I haven’t posted anything from the Annual in a while so I thought I’d rectify that. It goes to the printers in about three weeks but you’re still able to put your orders in in Previews Vol. XVIII, #5, on page 397 , item number MAY08 4264. It’s such a fantastic lineup this time around:

•With the British sci-fi renaissance in full swing on TV, we look at the history of Doctor Who, providing an invaluable primer for those viewers who have come in late, and cover his history in comics as well as examining series like Life on Mars and Primeval. The Annual will have a brand new painted Tommy Lee Edwards Doctor Who image;
•Michael Moorcock talks about Elric, with a film in the imminent future, and Walt Simonson, Michael Whelan and P. Craig Russell discuss translating Moorcock’s vision to the comics page;
•Matt Groening, David Cohen and Bill Morrison discuss the return of the fan favourite animated series Futurama;
•A look at Pinewood Studios’ new plans, ILM’s company structure and a feature about the career of James Bond storyboard artist Martin Asbury;
•Bryan Fuller spills the beans on Emmy award-nominated hit TV show Pushing Daisies;
•Tim Kring and Jeph Loeb reveals the future of Heroes after the conclusion of the writer’s strike;
•Graphic novelist Posy Simmonds, a regular fixture in The Guardian and always on the bestseller list thanks to books like Tamara Drewe and Gemma Bovary, talks about illustration and her career;
•Marjane Satrapi discusses translating Persepolis from graphic novel to animated film;
•We celebrate two significant anniversaries for 2008: the 70th birthday of the comic industry’s most famous superhero Superman and it’s been 40 years since Marvel’s 1968 revolution;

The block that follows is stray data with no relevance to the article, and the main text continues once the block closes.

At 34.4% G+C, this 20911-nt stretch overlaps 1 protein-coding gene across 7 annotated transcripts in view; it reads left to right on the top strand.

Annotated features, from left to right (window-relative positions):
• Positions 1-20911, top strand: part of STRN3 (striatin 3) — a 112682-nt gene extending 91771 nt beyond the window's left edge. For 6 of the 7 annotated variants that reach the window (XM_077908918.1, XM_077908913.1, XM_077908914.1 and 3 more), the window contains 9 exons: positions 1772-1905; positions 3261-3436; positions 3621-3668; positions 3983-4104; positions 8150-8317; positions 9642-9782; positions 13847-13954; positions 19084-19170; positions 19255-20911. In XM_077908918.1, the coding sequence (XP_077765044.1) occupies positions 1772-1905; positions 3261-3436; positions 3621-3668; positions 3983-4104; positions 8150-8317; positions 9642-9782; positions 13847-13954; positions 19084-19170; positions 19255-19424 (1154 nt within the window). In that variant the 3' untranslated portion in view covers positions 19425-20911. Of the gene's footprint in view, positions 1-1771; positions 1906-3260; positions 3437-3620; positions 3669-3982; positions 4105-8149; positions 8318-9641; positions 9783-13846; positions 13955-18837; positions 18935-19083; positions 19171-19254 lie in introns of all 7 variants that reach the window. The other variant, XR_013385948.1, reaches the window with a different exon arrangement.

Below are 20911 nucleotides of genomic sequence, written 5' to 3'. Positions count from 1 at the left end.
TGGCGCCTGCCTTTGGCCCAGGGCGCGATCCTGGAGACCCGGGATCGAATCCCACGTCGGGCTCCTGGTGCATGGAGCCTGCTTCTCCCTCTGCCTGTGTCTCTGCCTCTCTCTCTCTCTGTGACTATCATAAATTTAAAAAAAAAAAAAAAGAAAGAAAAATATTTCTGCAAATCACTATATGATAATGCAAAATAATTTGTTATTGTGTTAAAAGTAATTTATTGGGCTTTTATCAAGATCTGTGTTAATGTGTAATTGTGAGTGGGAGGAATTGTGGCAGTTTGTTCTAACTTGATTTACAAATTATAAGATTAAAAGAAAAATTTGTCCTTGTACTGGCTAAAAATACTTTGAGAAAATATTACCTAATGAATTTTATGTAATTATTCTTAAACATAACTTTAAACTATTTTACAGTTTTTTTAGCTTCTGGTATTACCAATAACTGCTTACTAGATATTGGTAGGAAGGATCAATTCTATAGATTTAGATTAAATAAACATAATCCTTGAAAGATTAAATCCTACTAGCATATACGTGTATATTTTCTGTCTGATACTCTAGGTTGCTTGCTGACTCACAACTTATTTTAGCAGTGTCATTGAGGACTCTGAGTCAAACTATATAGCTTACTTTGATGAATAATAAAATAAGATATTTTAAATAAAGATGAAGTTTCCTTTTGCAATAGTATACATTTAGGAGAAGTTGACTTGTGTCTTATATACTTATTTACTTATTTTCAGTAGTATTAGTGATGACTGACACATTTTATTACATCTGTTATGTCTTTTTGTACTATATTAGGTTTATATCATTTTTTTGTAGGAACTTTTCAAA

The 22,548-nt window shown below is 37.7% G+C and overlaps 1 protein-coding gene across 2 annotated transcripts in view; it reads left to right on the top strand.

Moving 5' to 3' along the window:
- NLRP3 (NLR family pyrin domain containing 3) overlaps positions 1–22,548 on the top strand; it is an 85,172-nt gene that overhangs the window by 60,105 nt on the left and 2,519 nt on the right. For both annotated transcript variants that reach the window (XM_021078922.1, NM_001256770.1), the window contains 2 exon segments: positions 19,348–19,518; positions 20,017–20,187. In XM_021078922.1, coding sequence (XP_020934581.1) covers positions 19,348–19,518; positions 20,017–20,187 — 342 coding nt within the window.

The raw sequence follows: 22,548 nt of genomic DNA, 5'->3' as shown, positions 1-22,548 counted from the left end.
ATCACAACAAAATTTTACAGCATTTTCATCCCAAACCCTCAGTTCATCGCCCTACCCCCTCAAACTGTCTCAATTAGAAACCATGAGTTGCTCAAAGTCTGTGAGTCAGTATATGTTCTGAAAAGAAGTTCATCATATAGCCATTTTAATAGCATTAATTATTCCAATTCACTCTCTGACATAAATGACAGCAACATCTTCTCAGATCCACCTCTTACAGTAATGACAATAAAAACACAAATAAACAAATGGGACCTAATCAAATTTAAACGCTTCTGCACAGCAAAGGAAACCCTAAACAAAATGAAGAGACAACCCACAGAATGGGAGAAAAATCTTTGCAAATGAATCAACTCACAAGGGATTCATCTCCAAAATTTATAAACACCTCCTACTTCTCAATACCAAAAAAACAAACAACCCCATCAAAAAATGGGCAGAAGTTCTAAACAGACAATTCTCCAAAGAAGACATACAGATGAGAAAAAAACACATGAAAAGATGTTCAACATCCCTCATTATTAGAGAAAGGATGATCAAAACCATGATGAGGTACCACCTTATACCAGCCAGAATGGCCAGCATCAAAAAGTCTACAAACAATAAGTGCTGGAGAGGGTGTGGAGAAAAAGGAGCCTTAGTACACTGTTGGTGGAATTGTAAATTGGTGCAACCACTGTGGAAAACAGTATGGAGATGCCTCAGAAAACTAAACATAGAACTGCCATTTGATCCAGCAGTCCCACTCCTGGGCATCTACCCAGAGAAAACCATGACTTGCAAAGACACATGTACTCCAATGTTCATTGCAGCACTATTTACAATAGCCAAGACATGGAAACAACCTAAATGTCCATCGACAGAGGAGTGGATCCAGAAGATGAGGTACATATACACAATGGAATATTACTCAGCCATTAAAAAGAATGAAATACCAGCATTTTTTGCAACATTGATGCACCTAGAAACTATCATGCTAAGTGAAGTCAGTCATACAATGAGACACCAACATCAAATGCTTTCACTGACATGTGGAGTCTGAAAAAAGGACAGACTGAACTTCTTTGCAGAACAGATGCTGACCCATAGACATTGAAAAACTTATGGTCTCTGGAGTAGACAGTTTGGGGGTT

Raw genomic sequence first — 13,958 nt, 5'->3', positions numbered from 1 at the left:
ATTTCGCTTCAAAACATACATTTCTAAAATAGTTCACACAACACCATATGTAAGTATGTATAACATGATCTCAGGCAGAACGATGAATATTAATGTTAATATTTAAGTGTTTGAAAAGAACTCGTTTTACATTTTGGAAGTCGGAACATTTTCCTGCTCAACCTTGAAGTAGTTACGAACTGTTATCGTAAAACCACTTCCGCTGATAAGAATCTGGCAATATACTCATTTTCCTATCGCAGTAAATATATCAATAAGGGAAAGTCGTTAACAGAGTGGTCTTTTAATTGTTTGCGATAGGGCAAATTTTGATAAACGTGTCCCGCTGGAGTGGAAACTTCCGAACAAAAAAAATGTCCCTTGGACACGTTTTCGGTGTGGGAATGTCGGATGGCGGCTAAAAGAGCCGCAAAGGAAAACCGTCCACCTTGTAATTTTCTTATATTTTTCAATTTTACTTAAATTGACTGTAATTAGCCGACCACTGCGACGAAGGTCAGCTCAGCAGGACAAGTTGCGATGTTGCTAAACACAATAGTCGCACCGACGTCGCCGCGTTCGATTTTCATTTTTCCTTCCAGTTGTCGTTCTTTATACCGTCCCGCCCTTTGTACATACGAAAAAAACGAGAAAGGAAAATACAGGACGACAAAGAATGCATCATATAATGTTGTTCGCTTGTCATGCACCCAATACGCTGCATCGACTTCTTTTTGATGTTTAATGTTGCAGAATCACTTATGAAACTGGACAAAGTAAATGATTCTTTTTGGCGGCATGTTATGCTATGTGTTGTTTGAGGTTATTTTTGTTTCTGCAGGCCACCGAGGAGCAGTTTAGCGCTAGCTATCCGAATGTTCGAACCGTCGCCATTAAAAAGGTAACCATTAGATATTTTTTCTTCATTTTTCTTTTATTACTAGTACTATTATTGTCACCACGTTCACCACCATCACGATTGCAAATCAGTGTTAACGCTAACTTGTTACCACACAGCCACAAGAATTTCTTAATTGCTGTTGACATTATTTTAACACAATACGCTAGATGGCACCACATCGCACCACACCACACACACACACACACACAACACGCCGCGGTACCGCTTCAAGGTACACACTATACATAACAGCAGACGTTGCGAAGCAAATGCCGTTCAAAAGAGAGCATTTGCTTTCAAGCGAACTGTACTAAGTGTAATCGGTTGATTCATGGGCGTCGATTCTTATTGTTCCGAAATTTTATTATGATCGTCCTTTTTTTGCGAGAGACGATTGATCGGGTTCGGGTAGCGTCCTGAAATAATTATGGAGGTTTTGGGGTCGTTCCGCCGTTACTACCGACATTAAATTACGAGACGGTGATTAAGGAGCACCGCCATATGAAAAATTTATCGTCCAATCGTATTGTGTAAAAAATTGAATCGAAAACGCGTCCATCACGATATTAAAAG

•A look at Manga Entertainment’s successful UK division

Here are a few pages of design, including the cover again, the first two spreads of the Futurama feature, which is brilliant because Groening and Cohen have fantastic chemistry, the first two pages of our Superman feature and Jeff Carlisle’s pencils for his Doctor Who illo, which also looks amazing. It’s going to top last year’s edition, no question…

On Saturday, I went to the London Expo at Excel in London’s Docklands. It’s a show that has a number of TV and Film guests and a big focus on Manga. But I went there to see if I could get an interview with Battlestar Galactica’s Edward James Olmos. I waited all day and thought that I was out of luck but at the end of the afternoon, the press woman at the show called me and we were on. So here are a few photos from my roundtable interview with him. He came across as an intelligent and very likable man indeed. I’m not sure where the interview will see the light of day as the Annual is full to bursting now but perhaps on the TRIPWIRE website…

I have been deliberately waiting until today to post this review of Indiana Jones and The Kingdom of The Crystal Skull. I went to see it at a press screening at Odeon West End on Tuesday night but didn’t want to put a review up in case I put some spoilers in. So since it opens everywhere (including Venus and Mars:) I thought it would be safe to do this now. Apologies if this review isn’t as succinct and to the point as other film reviews I have put up but this film has a lot more resonance than anything I’ve seen in the last few years. I loved Indiana Jones as a kid: I remember being 8 years old and going to see Raiders of The Lost Ark at the cinema. Temple of Doom was a little disappointing but The Last Crusade was a fantastic romp and Connery had great chemistry with Ford. So the character was left with only the Young Indiana Jones TV series (which was also a lot of fun) and the occasional rather dull comic series. Spielberg, Lucas and Ford had discussed returning to the character for years and they brought in screenwriters like Frank Darabont and M. Night Shymalan but they just couldn’t agree. In the meantime, Lucas brought out his rather misconceived Star Wars prequels and Spielberg went in a different direction, proving he could tackle serious filmmaking with projects like Munich and Schindler’s List. But about two years ago, the trio announced that it was definitely on. So I watched and waited, trying not to get my hopes up too much because 19 years is a hell of a long time between films and there’s no guarantee that the chemistry/ synchronicity would still be there. Just look at Godfather Part III if you don’t believe me. Anyway, I read some of the features about the film that have run in the last year but they didn’t reveal a great deal about it. Then last week I got wind of a press screening happening on Tuesday so I asked and was lucky enough to get tickets.